In exactly the same way, most of the inhabitants of the metaphysical realms are either serenely uninterested in human beings or actively dislike and avoid us. Some few treat us as prey; most of those are minor annoyances and can be driven off easily enough, but a few are serious trouble. (J.R.R. Tolkien, who knew vastly more about occultism than most of his Christian fans like to admit, was clear on the distinction. Of Smith of Wooton Major, who had a magical silver star on his brow, Tolkien notes: “The Lesser Evils avoided the star, and from the Greater Evils he was guarded.” That star is well known to initiates.)
There are also beings in the metaphysical realms that are friendly to humans, or are at least willing to be friendly to humans who approach them in a respectful manner. Some of these, too, are small—at least when compared to us. Others are much wiser and more powerful than we are. Yes, it’s possible for hostile or predatory beings to pretend to be something friendly; Paul of Tarsus wasn’t wrong when he said that evil beings can disguise themselves as angels of light. There are ways to tell one from the other, however, and these also are well known to initiates.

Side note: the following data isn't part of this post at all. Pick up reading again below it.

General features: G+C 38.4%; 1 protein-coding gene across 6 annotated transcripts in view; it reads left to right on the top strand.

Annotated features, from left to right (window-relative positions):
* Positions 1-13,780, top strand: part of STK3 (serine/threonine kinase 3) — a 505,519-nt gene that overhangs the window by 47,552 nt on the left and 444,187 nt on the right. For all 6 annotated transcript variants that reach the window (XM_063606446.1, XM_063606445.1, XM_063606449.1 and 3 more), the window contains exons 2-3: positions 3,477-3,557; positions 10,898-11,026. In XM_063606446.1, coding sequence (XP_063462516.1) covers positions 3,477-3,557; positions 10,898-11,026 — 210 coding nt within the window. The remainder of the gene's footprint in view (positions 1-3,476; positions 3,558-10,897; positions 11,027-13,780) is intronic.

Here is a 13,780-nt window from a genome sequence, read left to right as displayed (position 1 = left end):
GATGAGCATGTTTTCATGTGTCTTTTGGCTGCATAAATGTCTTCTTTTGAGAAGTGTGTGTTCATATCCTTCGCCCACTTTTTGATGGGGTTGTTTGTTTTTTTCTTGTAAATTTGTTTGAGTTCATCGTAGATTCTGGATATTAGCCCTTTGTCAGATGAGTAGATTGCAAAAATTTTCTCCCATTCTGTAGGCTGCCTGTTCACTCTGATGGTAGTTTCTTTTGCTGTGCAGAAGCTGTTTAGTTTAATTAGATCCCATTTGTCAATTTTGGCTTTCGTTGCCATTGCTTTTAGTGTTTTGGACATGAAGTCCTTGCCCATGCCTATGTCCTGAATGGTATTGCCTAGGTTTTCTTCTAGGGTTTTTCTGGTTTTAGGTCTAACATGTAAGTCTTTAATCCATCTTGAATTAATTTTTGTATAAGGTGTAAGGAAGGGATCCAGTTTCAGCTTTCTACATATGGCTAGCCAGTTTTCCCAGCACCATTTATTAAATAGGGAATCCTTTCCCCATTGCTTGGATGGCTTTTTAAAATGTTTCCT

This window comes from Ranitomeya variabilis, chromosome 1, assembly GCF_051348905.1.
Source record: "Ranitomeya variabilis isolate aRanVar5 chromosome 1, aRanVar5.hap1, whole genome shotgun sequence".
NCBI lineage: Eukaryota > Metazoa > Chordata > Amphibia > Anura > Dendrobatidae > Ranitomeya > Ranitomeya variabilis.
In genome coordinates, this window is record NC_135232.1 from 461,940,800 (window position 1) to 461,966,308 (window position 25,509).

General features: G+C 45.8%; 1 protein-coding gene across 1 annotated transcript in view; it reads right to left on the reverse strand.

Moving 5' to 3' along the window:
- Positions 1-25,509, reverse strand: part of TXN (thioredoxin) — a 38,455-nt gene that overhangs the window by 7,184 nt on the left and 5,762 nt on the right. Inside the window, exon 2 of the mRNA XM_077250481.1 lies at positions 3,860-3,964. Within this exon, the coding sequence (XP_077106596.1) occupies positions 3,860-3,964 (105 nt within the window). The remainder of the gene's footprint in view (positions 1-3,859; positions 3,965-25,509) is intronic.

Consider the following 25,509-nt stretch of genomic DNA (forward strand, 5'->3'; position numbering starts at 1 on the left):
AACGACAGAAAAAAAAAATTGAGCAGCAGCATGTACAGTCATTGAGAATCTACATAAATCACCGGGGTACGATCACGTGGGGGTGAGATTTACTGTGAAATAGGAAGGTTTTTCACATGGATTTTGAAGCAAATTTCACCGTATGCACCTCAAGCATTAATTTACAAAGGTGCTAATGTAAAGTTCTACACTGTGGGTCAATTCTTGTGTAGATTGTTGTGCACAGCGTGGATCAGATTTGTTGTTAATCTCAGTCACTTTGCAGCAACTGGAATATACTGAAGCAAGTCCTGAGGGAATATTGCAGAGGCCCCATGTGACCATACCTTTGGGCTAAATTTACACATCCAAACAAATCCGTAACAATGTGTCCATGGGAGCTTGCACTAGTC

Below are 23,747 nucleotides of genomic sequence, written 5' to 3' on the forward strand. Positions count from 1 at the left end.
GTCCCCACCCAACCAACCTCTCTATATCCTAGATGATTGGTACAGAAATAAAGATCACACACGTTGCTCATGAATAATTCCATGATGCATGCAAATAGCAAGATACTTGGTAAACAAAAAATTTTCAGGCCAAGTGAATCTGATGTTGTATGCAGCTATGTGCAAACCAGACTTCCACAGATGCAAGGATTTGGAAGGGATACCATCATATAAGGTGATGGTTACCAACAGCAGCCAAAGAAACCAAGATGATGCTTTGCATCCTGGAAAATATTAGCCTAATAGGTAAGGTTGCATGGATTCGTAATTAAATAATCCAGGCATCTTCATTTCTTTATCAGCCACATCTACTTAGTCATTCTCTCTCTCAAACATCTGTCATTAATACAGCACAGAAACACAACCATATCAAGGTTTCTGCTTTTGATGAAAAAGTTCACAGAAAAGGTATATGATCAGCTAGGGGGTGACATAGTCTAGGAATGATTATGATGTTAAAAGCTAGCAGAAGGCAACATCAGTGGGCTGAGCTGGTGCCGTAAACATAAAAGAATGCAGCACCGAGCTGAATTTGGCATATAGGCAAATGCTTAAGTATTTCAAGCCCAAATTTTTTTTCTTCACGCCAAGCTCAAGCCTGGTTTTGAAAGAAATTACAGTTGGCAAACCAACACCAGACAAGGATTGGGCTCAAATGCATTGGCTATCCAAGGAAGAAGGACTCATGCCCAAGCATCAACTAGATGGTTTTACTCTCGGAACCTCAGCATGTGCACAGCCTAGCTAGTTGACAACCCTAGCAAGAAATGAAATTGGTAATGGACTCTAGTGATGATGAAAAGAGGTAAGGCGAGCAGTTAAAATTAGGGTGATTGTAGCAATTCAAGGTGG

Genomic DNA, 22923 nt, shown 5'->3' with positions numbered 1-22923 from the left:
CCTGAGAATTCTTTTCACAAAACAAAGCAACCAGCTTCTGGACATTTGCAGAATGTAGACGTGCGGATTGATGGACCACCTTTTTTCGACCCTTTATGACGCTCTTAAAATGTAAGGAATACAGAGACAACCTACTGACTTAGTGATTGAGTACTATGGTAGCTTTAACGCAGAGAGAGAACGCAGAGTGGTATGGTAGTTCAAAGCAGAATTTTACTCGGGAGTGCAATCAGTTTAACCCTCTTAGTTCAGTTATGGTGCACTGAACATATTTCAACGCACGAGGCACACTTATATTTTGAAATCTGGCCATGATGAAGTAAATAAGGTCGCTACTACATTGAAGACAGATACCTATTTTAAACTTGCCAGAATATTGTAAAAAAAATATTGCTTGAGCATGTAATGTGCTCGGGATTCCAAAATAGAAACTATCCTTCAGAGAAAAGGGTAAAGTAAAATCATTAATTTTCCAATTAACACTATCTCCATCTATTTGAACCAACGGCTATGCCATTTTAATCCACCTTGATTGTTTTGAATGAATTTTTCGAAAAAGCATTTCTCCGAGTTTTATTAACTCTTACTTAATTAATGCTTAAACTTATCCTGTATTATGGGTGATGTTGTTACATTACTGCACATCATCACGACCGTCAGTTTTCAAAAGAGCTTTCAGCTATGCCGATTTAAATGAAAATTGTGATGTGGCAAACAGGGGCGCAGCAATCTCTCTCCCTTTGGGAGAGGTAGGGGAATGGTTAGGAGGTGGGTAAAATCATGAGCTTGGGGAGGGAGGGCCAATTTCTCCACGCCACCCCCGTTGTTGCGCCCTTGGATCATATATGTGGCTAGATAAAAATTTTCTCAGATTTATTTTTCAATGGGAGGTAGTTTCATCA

Yet the basic rule holds: most of the beings of the metaphysical worlds couldn’t care less about us. They have their own concerns, into which we don’t enter at all, and our very existence is not of interest to them. That’s why I noted above that Wolf, and the Abrahamic tradition that shapes her views, have an overly anthropocentric view of such beings: she and the tradition in general seem to think that doing good or evil to us is the main concern of such beings, and that’s simply not the case. It’s when we pass to the broader picture that the insufficiently anthropocentric side of her views comes into focus, because it’s not the inhabitants of the metaphysical realms that are the main source of danger we face when we venture into the worlds beyond dense matter.
Our campers in the forest are in exactly the same situation. By and large, they’re in no danger from the other living things that inhabit the forest. Their greatest source of danger is their own ignorance and inexperience. It’s quite possible for a child camping in the woods to do something very stupid, and end up dead. It’s not that the woods are out to get them, it’s that they don’t know how to keep themselves safe in an unfamiliar environment. With the best intentions in the world, they can blunder into a lethal situation—and the number of campers who die each year from causes of this sort is far, far higher than the number who are killed by wild animals.